I can remember what the term Best Friend meant when my age was still a single digit or long into the doubles. It was whoever you liked the best at the time. I’m not sure when that superficial notion dissipates, and I know that there are people older than me that still believe that. I can’t really pinpoint when I realized what having a “best” friend really meant but I guess to me it means no amount of distance or disagreement can change how I feel about that person. It’s like having a spouse, that’s not my spouse (but who would grow old with me and my 30 cats if for some reason we both became spouse-less). It’s unconditional.
Something else that I’ve realized is that best friendships are not necessarily exclusive. My definition of best friendness allows for more than one person to fill the role. While there will always be that one person that survived me during my most moody and awkward teen years, and vice versa, that doesn’t mean that new friendships can’t become just as bonded. When you find someone you can trust, someone who makes you better and tears the duct tape from the mouth of the voice in your heart, you cherish them and hold on tight.
But this isn’t about somebody’s traveling pants or divine secrets. It’s about how if I’m not careful, all that will remain of that solid pact of mutual adoration, is a thumbs-up on a newly posted Facebook photo. The internet has given opportunities, where there were next to zero, insights I may never have had otherwise, and the choice to be the best, or worst, version of myself behind the comments I wield. It’s allowed me to stay in touch with people I might’ve otherwise lost contact with, and to find again, the ones I lost years ago.
But a side effect of all this digital interaction is that what was once a tangible human being becomes a series of “lol’s” and emoticons. The constant connection I feel with the web and my smart phone give a false sense of friendship. It sets me up to go months without actually seeing someone and to somehow be okay with that.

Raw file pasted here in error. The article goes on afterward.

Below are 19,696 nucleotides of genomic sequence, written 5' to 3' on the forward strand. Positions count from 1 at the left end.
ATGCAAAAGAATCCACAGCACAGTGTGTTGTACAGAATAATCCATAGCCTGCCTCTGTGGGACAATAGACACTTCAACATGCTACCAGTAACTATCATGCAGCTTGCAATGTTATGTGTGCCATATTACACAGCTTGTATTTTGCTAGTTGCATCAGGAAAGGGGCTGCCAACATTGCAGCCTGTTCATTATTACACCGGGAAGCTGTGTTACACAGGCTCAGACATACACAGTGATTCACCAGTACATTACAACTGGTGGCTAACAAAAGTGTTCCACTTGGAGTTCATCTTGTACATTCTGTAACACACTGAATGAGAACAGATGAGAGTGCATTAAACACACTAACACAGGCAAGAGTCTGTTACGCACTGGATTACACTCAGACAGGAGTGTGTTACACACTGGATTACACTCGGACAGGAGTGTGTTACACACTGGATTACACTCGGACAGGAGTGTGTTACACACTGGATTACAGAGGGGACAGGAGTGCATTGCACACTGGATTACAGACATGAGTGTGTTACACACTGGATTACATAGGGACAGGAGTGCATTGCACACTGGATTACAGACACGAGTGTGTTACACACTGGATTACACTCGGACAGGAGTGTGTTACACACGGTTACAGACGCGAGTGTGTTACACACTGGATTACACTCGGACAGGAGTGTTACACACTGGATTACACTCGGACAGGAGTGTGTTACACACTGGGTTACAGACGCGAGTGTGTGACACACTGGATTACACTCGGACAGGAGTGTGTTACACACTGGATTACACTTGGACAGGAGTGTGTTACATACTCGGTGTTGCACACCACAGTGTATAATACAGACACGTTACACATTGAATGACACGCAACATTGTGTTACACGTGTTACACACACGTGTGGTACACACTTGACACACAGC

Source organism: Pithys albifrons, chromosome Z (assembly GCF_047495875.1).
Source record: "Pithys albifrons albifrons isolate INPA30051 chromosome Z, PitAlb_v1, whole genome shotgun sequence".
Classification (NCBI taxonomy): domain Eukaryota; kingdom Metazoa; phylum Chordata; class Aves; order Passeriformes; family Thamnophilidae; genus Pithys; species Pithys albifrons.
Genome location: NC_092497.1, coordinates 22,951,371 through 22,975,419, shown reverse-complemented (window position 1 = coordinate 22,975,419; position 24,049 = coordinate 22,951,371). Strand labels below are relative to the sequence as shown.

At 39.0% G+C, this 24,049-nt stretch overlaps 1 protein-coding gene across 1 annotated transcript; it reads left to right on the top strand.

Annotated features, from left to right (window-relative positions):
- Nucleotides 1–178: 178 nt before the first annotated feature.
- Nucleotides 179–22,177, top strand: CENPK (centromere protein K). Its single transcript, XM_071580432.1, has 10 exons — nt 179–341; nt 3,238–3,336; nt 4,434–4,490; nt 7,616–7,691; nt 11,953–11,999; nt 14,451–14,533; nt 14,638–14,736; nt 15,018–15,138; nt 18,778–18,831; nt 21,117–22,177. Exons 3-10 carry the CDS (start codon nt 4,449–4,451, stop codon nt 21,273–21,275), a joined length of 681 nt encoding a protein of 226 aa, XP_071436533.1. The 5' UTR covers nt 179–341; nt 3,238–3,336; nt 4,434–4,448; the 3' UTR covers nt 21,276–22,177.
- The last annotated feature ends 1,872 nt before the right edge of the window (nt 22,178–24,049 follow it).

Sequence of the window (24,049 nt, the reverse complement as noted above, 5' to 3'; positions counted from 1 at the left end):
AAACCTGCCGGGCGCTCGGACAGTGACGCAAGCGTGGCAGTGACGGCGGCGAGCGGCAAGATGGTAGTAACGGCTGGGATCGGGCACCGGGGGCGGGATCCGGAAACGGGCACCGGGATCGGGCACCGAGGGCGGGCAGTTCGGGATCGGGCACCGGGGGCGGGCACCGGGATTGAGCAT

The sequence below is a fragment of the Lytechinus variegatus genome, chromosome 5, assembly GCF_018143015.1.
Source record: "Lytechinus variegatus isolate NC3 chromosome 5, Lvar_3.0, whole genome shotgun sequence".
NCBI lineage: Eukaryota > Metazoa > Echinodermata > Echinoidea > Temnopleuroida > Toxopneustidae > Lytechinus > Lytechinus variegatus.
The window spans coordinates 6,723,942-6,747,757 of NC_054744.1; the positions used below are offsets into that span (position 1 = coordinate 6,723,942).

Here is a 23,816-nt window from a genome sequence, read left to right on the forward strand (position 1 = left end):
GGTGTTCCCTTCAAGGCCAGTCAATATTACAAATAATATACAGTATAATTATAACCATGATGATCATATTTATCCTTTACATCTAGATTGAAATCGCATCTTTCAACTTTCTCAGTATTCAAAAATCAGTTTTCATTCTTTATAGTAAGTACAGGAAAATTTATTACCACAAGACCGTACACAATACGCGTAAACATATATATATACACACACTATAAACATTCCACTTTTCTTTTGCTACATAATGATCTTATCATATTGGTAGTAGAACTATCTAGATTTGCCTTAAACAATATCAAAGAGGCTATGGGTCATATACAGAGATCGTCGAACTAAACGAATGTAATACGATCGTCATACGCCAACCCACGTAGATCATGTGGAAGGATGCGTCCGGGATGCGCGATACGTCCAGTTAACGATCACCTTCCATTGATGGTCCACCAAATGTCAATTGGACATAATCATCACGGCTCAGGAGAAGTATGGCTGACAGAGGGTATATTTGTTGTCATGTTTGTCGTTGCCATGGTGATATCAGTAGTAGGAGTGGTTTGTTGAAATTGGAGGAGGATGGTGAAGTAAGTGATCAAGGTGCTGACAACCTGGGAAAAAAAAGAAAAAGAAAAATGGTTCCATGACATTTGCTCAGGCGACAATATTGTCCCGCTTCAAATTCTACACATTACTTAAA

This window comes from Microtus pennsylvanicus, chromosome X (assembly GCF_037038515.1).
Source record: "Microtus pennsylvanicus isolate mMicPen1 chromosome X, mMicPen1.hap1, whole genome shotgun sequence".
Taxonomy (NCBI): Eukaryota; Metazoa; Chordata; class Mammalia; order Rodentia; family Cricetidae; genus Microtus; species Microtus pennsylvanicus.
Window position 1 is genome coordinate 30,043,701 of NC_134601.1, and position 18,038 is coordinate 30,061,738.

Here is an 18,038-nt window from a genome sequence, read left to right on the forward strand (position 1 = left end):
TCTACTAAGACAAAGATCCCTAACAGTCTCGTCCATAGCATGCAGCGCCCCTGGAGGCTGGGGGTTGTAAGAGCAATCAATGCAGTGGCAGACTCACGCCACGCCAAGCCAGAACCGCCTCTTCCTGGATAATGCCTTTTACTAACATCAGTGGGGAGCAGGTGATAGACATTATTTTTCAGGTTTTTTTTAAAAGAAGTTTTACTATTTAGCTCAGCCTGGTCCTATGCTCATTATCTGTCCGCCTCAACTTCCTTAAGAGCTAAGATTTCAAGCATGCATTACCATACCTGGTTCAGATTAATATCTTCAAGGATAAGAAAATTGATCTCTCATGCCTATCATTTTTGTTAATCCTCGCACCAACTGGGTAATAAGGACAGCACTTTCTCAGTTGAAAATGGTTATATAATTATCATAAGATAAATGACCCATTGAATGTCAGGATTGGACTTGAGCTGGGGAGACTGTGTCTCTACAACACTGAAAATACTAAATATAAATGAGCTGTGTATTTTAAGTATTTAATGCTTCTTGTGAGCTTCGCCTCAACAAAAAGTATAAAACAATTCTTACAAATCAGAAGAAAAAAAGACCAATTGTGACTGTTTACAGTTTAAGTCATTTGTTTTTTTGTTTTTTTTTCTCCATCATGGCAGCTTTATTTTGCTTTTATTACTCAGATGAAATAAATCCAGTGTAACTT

Well, until this morning. I had another one of those face-slapping epiphanies while I stared at the chat window on my computer screen. Messages from ol’ Trixie (from Silhouetted In The Background), making me laugh mostly because I could hear the exact way she’d say the words. I’d “lol’d” and that got me thinking about how our friendship had been relegated to interactions of the electronic kind. While it hasn’t happened yet, I started to worry about forgetting the way her laugh sounded. In the years passed, we may not have always had time for each other but we still talked on the phone semi-regularly. There’s something about hearing someone’s voice that all the texting and messaging and commenting and poking will never be able to replace. I almost typed, “I miss you.” Instead, I took my turn in Words With Friends.
I will never let her go. Of that, I’m sure. What seems unclear is if it will only be her cleverly typed responses on social media and an occasional email that will be the friend that I cling to.
Life is hard right now. I’m diving into my new career and she’s excelling at hers, all while raising a family. But when will it get easy? It seems like I was citing the hardships of existing several years ago and for totally different reasons. I don’t think life ever gets un-hard.
I can’t rely on the hope that she too has had this epiphany, that all the people I’m close to in the physical world as well as the virtual understand how important it is to keep ourselves tangible. If we dissolve into electronic hearts and smileys, I want to know that I did my part to reach out, to touch—to literally laugh out loud alongside someone who knows exactly how to make me giggle.